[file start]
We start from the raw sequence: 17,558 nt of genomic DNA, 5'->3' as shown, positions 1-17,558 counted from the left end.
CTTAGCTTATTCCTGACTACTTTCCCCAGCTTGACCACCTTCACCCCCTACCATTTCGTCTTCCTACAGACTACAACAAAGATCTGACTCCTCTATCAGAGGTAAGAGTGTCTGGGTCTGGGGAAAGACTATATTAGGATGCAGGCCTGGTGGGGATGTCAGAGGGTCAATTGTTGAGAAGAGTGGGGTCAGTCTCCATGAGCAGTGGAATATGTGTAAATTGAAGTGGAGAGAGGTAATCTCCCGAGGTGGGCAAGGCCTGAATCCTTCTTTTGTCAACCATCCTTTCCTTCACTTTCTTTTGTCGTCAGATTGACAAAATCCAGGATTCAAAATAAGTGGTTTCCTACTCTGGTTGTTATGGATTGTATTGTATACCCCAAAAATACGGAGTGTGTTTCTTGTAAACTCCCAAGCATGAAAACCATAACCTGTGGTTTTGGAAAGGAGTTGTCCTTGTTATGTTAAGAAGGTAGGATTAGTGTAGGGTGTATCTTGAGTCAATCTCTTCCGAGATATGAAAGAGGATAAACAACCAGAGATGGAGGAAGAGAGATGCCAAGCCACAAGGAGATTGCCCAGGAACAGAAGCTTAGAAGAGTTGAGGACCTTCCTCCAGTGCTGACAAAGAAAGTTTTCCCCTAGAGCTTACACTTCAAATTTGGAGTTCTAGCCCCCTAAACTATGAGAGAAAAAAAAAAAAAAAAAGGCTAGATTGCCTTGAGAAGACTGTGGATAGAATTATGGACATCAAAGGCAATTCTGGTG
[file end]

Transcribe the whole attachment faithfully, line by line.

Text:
We start from the raw sequence: 17,558 nt of genomic DNA, 5'->3' as shown, positions 1-17,558 counted from the left end.
CTTAGCTTATTCCTGACTACTTTCCCCAGCTTGACCACCTTCACCCCCTACCATTTCGTCTTCCTACAGACTACAACAAAGATCTGACTCCTCTATCAGAGGTAAGAGTGTCTGGGTCTGGGGAAAGACTATATTAGGATGCAGGCCTGGTGGGGATGTCAGAGGGTCAATTGTTGAGAAGAGTGGGGTCAGTCTCCATGAGCAGTGGAATATGTGTAAATTGAAGTGGAGAGAGGTAATCTCCCGAGGTGGGCAAGGCCTGAATCCTTCTTTTGTCAACCATCCTTTCCTTCACTTTCTTTTGTCGTCAGATTGACAAAATCCAGGATTCAAAATAAGTGGTTTCCTACTCTGGTTGTTATGGATTGTATTGTATACCCCAAAAATACGGAGTGTGTTTCTTGTAAACTCCCAAGCATGAAAACCATAACCTGTGGTTTTGGAAAGGAGTTGTCCTTGTTATGTTAAGAAGGTAGGATTAGTGTAGGGTGTATCTTGAGTCAATCTCTTCCGAGATATGAAAGAGGATAAACAACCAGAGATGGAGGAAGAGAGATGCCAAGCCACAAGGAGATTGCCCAGGAACAGAAGCTTAGAAGAGTTGAGGACCTTCCTCCAGTGCTGACAAAGAAAGTTTTCCCCTAGAGCTTACACTTCAAATTTGGAGTTCTAGCCCCCTAAACTATGAGAGAAAAAAAAAAAAAAAAAGGCTAGATTGCCTTGAGAAGACTGTGGATAGAATTATGGACATCAAAGGCAATTCTGGTG